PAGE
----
I say yes to coffee dates with friends who will sit with the fullness of this month with me. I say yes to stepping outside to feel the sun on my back. I’ve said yes to my neighbor making birthday breakfast cake for my daughter. I’ve said yes to my sister picking up a gift for my nieces. And sometimes I’ve said yes to doing those things myself.

I say yes to a Christmas tree (though I didn’t always). I say yes to the bright red birds that remind me of Henry’s smile.

I say yes to birthday cake and parties—and yes to the down time I need after.

I take off the day he died. I wait to see what feels okay on that day, which may be sitting in front of the fire or walking in the woods or looking at pictures or making Christmas cookies.

We go to the cemetery as a family in the cold, waning light when my girls are out of school and lay a wreath in front of his stone. My husband and I hold each other in the cold and then turn back to the car. There is nothing else to do there.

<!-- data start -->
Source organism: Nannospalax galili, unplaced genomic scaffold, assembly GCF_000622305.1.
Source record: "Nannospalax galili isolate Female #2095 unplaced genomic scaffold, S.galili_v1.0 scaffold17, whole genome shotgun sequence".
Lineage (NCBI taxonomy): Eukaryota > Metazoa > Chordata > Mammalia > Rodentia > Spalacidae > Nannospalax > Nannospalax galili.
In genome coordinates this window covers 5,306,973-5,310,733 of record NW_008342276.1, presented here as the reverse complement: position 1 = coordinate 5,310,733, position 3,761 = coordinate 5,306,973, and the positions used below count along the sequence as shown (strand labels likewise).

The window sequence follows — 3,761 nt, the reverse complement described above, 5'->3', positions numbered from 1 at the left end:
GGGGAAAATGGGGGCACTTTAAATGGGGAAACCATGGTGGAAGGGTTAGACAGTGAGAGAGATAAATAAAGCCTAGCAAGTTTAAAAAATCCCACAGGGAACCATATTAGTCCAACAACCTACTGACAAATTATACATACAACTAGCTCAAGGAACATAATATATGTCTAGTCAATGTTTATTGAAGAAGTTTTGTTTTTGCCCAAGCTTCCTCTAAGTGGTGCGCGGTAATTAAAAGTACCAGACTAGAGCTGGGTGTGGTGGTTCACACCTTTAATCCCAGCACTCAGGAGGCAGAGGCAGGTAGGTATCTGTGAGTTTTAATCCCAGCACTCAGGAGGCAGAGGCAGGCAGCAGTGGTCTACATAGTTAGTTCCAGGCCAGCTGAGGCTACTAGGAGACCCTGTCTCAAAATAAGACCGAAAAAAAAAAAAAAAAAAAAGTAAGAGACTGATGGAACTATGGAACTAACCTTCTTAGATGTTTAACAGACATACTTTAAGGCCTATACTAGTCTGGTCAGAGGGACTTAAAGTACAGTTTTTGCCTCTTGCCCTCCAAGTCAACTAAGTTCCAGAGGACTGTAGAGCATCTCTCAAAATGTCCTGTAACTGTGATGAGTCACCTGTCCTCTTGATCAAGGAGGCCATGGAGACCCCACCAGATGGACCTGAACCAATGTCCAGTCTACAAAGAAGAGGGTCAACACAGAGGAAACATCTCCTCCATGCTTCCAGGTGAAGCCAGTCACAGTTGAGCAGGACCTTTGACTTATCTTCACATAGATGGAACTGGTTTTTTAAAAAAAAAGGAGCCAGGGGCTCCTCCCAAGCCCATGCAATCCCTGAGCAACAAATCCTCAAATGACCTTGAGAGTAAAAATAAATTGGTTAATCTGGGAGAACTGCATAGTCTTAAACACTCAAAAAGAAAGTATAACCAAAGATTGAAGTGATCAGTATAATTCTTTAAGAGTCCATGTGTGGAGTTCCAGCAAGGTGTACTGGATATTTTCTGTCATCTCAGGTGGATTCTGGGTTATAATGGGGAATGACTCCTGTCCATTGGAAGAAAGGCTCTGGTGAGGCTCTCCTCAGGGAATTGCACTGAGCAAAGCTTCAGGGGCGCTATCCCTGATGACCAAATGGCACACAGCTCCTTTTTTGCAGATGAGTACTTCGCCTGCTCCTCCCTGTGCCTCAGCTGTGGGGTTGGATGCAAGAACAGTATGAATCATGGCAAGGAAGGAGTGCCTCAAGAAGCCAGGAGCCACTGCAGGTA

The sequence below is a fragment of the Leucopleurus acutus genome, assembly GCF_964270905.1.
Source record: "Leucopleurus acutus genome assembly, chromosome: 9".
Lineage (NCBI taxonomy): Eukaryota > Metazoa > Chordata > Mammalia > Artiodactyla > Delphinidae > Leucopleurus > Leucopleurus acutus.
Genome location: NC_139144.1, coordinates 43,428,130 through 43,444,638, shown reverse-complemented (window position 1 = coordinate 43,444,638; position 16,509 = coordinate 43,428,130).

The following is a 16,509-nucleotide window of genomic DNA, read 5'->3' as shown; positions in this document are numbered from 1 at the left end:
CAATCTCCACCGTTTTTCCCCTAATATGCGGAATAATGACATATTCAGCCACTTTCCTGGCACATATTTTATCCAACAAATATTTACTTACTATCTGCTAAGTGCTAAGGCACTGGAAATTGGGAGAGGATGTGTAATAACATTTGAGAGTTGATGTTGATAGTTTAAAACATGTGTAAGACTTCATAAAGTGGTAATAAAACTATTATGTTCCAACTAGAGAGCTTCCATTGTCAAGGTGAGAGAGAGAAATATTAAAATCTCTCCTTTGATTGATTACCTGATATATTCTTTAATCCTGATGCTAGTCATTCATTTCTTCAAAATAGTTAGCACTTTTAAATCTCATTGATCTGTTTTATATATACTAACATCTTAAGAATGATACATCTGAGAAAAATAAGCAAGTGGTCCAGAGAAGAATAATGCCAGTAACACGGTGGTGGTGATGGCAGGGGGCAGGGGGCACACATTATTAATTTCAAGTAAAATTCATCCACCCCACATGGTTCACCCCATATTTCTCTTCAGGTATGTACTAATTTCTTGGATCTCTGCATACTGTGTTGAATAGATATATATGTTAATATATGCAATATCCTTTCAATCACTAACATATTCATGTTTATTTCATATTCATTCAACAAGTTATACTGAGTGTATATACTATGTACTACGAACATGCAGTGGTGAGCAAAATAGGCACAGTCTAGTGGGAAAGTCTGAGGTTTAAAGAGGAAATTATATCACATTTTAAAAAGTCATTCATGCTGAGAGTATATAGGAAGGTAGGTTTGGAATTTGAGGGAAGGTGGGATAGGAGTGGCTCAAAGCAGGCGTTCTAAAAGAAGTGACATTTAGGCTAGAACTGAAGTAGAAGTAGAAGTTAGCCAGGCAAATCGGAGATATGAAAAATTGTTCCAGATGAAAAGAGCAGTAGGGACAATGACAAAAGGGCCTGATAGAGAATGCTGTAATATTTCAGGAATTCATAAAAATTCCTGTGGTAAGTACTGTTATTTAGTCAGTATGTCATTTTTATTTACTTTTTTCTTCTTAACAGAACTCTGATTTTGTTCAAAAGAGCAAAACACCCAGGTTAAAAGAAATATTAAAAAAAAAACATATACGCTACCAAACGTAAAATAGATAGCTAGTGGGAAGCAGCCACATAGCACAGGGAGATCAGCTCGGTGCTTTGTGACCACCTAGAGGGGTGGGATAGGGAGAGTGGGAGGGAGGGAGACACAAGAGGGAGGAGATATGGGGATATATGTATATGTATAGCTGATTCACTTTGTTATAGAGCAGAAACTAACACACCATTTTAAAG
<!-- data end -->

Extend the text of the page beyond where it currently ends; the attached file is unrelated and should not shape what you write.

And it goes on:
A week later, Christmas. Dark and light, sorrow and joy, life and death. These contrasts are stronger and deeper in December. And yet each has it’s part. You hold can space for both sides. You can hold both parts together and feel it all deeply and fully. May you you find light and peace and joy in this season.

How do you make space for yourself and your loss at this busy time of year with its call to be merry? Have you found light in the darkness?

Empty Arms, Full Heart

Healing a Heart
By Sara Barry

On a cold, dark evening in January 2008, barely a month after Henry died, I dragged myself out of my warm house, out of the chair where I had rocked him, where I still sat many nights holding the yellow blanket we wrapped him in when we held him for the first time. I drove down the road and navigated a maze of hospital hallways. The meeting room seemed suddenly bright as I entered tentatively, not sure I belonged there, not sure I belonged anywhere.

I still remember the babies I “met” that night at my first Empty Arms meeting, still remember the hollow, haunted eyes of their parents. I still know who was sitting where around that table. When Henry died, I desperately needed to connect with other people who had experienced the death of not only a child, but a baby, and that’s where I started.